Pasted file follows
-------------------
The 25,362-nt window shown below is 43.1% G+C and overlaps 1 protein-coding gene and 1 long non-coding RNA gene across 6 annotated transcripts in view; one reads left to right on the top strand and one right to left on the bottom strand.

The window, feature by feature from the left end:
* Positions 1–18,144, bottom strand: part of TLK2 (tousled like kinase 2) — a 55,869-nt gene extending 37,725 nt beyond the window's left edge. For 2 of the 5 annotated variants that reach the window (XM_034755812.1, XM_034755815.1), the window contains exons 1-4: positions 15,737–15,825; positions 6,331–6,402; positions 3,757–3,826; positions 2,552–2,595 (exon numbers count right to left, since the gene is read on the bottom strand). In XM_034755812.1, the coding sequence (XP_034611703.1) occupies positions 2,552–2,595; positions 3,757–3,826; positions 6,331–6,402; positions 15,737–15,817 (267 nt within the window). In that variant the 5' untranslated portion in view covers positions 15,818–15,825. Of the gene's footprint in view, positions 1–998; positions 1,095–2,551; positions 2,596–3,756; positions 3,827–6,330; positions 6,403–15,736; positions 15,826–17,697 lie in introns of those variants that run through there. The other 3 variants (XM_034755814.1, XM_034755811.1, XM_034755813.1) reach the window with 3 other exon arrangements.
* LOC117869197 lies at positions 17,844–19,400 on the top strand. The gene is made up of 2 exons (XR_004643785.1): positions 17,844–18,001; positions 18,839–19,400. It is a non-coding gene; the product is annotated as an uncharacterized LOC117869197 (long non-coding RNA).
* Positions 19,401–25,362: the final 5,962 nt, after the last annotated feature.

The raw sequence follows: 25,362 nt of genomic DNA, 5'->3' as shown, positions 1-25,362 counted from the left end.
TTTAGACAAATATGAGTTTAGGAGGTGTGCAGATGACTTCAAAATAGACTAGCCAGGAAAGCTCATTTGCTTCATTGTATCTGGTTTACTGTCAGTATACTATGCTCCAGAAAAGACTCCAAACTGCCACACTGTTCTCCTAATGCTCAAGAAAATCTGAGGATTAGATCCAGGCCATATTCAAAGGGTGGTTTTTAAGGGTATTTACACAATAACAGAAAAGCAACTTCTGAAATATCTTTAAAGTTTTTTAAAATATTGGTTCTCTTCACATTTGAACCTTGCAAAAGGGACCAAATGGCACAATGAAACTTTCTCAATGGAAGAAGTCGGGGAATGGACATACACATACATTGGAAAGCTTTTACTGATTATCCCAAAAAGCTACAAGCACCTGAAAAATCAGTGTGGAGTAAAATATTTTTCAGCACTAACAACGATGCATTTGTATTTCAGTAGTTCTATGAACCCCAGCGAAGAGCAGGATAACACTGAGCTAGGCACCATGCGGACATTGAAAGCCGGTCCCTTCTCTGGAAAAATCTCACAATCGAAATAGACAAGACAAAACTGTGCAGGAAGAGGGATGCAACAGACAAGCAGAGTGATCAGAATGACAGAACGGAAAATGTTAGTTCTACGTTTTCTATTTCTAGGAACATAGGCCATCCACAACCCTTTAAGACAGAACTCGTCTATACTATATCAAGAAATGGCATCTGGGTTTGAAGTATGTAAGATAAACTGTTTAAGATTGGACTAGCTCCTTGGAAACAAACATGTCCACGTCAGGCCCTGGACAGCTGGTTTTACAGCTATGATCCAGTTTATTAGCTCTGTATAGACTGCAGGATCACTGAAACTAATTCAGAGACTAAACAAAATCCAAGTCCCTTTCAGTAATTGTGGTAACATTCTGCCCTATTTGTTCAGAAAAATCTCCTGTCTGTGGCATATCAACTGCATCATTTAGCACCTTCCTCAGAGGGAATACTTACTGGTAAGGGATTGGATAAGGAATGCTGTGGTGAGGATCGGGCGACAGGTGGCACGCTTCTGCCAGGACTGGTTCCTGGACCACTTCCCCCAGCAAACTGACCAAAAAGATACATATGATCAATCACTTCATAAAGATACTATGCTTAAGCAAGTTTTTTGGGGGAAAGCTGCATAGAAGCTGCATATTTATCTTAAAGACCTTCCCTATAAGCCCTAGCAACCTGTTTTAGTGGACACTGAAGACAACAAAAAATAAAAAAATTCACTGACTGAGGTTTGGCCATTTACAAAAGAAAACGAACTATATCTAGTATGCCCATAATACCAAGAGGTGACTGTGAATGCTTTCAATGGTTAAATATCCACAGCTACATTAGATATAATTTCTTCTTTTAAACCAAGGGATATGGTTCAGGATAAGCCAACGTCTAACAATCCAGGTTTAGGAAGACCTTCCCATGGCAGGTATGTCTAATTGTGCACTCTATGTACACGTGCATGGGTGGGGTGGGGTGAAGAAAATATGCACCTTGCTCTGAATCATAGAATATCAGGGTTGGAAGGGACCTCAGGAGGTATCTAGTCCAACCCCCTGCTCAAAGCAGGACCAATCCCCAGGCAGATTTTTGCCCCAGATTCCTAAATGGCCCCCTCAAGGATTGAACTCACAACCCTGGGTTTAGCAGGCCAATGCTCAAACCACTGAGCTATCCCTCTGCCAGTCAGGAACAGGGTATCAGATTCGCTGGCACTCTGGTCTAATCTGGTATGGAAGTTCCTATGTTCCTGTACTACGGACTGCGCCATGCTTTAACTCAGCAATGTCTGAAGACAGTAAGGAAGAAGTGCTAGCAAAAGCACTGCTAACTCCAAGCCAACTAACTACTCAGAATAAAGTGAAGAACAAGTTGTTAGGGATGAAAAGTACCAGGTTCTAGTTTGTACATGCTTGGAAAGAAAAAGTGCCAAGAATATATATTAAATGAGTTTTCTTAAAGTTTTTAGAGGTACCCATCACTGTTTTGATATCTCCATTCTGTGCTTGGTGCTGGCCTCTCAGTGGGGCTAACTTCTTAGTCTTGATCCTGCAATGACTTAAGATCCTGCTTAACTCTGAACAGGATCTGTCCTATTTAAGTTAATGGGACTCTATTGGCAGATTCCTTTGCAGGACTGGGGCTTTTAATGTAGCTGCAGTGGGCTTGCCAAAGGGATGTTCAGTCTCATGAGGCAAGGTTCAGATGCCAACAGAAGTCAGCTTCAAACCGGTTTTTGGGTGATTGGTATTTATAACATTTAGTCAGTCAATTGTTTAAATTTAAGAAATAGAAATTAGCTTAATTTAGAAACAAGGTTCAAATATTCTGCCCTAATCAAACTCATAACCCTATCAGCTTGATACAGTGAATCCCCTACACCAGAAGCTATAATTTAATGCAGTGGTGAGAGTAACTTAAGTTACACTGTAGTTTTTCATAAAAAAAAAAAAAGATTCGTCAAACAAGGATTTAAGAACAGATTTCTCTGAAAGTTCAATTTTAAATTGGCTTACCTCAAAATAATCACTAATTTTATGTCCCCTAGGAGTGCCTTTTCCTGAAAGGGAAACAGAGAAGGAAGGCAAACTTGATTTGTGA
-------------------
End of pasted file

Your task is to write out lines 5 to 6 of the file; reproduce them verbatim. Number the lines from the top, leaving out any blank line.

* Positions 19,401–25,362: the final 5,962 nt, after the last annotated feature.

The raw sequence follows: 25,362 nt of genomic DNA, 5'->3' as shown, positions 1-25,362 counted from the left end.